Overcoming Debt Problems

Overcoming Debt Problems

Debt,

It’s been reported that the Australian Taxation Office’s (ATO) business debt has doubled from 24.9 billion (30 June 2020) to a colossal 53.8 billion (30 June 2021). And that data is now eight months old. We all know the ATO has taken a very soft approach for the last two years. Typically, it applies to wind up an average 100 companies a month, but applications were abandoned during the COVID-19 period. This means 2,400 companies—at least—that would have ordinarily been wound up, are still trading with its directors incurring debt that they cannot pay. This is why tax debt has more than doubled over the last two years.

Under the pressure of Covid-19 and natural disasters many businesses have kicked the ‘tax can’ down the road. This approach worked while the ATO has not been actively collecting its debt, but the ATO is expected to commence an aggressive debt collection approach sooner rather than later to recover lost revenues and government spending. It is therefore a concern that when “crunch time” comes, businesses will be unable to pay the debt and the ATO will simply proceed to wind them up.

While we don’t expect the ATO to take aggressive debt collection activity until the second half of 2022, or even into 2023;  we urge businesses that want to survive and ideally thrive to act now with one of two options:

  1. ATO debt negotiation
  2. Small business restructuring (SBR)

ATO debt negotiation

Where businesses only have a tax debt problem (i.e. no other creditors outstanding or likely to be outstanding), then a repayment agreement with the ATO is definitely appropriate to consider. Many businesses have successfully negotiated an ATO repayment agreement during COVID times. However, it’s increasingly clear that the ATO’s goalposts are moving—what was acceptable 12 months ago, is no longer acceptable. It’s critical that any repayment plan is affordable because any default in the future could create far more difficult future repayment terms.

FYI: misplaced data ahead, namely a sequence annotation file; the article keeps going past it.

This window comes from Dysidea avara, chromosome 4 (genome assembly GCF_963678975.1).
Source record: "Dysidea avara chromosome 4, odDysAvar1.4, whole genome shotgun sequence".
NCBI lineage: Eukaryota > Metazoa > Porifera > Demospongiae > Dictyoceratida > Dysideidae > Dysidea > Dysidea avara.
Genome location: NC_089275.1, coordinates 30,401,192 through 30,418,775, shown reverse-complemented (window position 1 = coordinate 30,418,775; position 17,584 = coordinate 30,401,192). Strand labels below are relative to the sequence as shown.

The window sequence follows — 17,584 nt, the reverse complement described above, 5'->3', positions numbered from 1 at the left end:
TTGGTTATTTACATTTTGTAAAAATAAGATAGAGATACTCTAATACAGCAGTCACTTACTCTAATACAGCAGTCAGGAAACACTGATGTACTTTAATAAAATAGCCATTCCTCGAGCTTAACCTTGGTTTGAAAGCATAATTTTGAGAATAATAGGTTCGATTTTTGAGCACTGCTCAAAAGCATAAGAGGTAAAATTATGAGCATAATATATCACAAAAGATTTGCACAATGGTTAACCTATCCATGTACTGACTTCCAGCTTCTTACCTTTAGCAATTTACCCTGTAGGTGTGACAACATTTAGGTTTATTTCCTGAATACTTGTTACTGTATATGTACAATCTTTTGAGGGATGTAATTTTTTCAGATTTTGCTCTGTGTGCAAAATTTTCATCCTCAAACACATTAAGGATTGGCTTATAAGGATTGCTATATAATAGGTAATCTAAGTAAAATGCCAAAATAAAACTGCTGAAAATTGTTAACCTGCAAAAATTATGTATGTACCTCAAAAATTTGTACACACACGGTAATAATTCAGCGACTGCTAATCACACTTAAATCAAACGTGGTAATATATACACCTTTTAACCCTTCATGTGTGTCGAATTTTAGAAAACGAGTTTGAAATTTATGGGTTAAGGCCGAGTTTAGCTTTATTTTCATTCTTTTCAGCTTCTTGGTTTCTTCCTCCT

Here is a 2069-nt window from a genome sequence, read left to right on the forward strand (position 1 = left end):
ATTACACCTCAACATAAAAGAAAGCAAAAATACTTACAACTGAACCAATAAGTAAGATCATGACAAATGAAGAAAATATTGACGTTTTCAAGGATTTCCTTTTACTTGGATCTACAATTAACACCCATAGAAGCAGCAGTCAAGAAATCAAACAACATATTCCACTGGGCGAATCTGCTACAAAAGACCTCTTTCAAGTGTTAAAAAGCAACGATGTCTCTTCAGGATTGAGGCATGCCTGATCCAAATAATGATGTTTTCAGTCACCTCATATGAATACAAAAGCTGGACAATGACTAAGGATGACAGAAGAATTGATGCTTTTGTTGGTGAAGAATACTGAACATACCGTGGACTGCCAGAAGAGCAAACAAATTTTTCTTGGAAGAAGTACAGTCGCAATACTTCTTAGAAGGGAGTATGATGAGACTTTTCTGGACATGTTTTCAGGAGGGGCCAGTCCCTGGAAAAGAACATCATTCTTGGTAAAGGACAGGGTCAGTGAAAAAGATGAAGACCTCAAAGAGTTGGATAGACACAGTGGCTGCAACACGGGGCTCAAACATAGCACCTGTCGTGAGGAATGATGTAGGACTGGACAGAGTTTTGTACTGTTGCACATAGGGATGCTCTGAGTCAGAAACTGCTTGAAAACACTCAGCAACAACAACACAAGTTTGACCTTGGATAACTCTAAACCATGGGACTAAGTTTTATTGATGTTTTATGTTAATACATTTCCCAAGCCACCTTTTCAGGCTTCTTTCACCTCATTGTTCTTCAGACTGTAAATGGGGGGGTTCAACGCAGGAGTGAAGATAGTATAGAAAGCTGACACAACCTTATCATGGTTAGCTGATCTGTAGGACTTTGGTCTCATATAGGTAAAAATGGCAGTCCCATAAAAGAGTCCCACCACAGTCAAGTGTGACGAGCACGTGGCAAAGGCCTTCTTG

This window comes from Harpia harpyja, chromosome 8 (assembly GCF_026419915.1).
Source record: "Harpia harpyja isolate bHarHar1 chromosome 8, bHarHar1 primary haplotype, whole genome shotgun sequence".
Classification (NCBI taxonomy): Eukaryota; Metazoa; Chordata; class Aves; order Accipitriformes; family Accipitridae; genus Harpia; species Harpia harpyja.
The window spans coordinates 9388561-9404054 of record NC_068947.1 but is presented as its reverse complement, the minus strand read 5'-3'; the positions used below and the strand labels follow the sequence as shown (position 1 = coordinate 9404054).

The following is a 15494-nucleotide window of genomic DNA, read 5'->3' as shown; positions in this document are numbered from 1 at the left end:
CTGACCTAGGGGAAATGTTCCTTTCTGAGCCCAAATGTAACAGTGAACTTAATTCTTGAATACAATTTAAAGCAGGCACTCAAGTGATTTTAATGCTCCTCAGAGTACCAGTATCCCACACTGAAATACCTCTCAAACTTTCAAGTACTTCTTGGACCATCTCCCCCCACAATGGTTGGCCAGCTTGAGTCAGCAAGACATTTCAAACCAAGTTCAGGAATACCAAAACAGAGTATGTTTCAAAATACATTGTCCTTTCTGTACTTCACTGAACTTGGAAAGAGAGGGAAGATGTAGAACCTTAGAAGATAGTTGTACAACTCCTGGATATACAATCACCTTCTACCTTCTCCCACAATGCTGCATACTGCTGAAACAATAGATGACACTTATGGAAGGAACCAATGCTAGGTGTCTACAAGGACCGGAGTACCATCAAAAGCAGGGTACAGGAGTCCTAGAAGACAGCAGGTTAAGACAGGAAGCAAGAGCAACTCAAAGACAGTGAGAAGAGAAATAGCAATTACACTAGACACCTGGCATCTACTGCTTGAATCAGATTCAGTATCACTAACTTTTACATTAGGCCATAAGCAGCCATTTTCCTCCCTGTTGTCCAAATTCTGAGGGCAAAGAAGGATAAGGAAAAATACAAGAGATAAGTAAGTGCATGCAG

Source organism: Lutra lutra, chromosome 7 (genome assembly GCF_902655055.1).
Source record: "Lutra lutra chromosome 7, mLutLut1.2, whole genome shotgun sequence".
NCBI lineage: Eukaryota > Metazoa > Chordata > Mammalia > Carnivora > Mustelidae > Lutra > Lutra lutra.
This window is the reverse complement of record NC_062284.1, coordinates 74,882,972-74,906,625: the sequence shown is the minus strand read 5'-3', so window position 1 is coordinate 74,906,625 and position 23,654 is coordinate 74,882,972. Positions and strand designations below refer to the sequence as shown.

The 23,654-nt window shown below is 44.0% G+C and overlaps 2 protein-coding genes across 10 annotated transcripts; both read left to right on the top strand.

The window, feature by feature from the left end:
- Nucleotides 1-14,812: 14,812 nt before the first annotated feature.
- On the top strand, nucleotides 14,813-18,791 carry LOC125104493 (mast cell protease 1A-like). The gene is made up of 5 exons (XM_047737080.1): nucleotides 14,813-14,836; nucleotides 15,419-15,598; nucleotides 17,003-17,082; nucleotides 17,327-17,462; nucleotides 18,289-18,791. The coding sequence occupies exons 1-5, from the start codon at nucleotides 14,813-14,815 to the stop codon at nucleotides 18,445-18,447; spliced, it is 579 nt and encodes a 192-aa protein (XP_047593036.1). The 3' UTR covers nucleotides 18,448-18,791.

Sumz Plus Business Services can work with businesses to negotiate repayment agreements with the ATO that will ensure their survival.

Small business restructuring plan

Small business restructuring (SBR) was introduced in January 2021 for small businesses to navigate through COVID challenges. Largely, SBRs have been unleveraged with only a handful of appointments each month. SBRs are a very valuable tool available to eligible businesses that have debt issues, particularly tax debt.  In short, it gives business directors/owners an opportunity to develop a plan with a qualified practitioner to address any legacy debt issues and provide comfort in knowing they can trade successfully going forward without the fear of the legacy debt impacting their business. It also gives directors comfort knowing they’re not liable for insolvent trading moving forward.

While very few SBR plans have been put forward nationally, creditors (including the ATO) will often agree to receiving a lower return of cents in the dollar. That can be the difference of surviving and not surviving in the long term. This is a tool that we strongly recommend those businesses with excessive debt to consider.

If you believe you are at risk of insolvency it is important to discuss and consider the options sooner rather than later. The message that is most critical is ACT NOW!  Those who proactively address debt issues now—while there is time—will set themselves up for long-term success. Those who don’t, will inevitably struggle to survive.

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